The SCOTUS presidential immunity argument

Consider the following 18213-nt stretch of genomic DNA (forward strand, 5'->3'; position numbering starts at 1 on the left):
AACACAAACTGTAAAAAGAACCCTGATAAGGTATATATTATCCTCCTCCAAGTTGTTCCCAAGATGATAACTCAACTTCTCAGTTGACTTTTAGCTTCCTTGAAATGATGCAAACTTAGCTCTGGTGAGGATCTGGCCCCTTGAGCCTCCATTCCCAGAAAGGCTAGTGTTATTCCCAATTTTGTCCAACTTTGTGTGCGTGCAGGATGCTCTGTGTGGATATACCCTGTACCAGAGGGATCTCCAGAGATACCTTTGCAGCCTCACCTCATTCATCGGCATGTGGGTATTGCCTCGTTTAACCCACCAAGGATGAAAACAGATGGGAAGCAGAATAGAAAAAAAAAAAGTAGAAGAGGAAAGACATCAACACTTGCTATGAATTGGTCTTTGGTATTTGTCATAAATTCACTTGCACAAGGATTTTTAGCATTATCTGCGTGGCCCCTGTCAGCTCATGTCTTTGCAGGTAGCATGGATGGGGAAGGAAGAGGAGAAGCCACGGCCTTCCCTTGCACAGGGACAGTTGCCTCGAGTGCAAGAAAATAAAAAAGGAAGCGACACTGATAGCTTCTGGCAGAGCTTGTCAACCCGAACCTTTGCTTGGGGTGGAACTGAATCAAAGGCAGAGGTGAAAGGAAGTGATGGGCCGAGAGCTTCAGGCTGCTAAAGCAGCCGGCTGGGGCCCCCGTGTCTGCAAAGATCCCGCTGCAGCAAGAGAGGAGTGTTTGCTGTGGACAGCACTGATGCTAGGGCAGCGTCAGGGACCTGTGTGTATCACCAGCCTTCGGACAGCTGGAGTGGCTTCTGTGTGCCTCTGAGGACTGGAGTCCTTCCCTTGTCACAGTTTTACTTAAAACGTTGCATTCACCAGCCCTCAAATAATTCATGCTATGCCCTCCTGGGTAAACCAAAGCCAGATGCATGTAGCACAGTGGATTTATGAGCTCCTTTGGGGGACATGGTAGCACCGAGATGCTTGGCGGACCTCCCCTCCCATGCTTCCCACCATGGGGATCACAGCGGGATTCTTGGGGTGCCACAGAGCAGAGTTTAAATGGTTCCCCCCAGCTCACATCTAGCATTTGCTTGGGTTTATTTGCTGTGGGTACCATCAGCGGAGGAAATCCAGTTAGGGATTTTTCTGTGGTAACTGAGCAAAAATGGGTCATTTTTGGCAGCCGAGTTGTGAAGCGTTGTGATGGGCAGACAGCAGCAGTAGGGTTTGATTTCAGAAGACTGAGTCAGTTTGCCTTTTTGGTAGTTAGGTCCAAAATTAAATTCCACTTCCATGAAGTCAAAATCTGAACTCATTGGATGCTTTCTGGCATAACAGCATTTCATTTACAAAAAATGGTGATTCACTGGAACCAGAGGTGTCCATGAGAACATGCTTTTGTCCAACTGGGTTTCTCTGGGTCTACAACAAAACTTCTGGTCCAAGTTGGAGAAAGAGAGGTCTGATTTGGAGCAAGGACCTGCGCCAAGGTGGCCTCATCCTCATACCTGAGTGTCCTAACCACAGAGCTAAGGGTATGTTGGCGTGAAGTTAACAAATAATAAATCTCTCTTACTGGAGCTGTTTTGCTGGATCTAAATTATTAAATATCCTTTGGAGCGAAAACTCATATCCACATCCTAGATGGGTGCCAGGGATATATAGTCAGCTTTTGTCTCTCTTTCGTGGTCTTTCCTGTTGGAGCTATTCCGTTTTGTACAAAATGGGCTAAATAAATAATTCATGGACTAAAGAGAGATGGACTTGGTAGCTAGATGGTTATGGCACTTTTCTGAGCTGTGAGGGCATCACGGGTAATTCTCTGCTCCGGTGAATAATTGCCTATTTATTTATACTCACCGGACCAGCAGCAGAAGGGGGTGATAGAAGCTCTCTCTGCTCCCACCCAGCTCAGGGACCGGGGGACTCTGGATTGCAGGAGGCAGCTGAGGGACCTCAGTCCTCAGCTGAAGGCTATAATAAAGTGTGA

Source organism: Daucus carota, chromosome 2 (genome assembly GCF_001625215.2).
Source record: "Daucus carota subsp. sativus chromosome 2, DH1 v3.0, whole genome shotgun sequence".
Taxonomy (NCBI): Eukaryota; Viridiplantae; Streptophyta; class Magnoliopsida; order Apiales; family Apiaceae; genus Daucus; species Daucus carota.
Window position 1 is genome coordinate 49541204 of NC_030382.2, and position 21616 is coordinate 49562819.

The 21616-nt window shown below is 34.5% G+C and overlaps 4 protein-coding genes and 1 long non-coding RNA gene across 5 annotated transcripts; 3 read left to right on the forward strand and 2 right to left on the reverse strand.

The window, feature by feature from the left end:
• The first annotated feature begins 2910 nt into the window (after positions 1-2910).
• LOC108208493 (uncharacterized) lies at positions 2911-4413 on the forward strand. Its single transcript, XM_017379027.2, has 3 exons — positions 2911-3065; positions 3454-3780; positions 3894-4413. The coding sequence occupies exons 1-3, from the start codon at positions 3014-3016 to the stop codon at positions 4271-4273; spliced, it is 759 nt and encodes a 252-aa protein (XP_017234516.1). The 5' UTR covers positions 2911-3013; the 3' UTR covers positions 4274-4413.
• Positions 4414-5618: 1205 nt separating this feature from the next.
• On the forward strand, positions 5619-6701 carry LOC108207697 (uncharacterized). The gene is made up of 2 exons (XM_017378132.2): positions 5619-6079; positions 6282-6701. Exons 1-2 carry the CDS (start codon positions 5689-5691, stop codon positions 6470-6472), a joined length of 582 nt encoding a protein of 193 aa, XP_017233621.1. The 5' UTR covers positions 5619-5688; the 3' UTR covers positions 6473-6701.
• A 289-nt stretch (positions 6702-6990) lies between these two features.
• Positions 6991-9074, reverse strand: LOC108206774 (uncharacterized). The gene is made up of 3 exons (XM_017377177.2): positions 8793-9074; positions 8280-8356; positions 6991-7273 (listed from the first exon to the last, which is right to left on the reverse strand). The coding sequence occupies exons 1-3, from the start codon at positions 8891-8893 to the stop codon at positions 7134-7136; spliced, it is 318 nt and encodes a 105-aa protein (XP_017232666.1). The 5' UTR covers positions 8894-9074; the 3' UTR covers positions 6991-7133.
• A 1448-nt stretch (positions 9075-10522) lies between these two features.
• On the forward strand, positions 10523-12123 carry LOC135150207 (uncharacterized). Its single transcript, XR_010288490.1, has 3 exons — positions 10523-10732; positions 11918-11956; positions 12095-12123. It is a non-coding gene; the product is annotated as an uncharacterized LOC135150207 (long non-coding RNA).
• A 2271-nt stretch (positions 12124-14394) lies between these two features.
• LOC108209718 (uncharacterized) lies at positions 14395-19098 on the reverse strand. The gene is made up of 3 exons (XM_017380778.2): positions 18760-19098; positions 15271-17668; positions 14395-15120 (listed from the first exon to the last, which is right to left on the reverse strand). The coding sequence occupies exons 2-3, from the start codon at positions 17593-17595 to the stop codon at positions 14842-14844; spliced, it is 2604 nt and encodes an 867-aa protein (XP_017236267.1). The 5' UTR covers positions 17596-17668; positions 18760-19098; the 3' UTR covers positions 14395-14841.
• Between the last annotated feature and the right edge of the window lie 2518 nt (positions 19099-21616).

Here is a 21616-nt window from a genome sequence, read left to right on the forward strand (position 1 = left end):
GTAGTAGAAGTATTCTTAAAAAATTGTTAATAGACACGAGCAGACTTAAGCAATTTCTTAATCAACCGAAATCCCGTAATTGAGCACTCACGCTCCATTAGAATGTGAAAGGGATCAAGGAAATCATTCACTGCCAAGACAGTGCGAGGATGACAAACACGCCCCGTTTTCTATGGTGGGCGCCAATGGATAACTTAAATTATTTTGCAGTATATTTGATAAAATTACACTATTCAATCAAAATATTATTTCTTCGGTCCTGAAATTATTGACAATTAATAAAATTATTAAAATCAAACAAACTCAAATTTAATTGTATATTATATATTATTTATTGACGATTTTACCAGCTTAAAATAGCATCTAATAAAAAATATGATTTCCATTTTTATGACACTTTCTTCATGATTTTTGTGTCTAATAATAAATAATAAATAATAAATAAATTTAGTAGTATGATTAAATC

Today at 10am ET. Adam Liptak has a preview. One thing I’ll be looking for in the argument, from an election law perspective, is the extent to which the immunity issue focuses more narrowly on the specific context of alleged criminality in this case–Trump’s actions as an incumbent president to subvert the electoral process to give him a second term in office that he did not win according to the applicable rules–or instead focuses more broadly on the issue of presidential immunity from criminal prosecution in general (relating to such issues as the exercise of military authority as commander-in-chief). I continue to believe that much, if not all, of Trump’s conduct in an effort to subvert the electoral process was not even remotely part of his official duties under Article II as president, because Article II–and the rest of the Constitution–give an incumbent president absolutely no role to play in the Electoral College (and related) procedures concerning presidential elections. But whatever analytic route the Court takes to reach the conclusion that an incumbent president is not immune from attempting to steal from the electorate a second term he did not win, the Court ought to reach that conclusion as quickly as possible. As many others have observed recently, including Liz Cheney, this case could end up being one in which justice delayed is justice denied.

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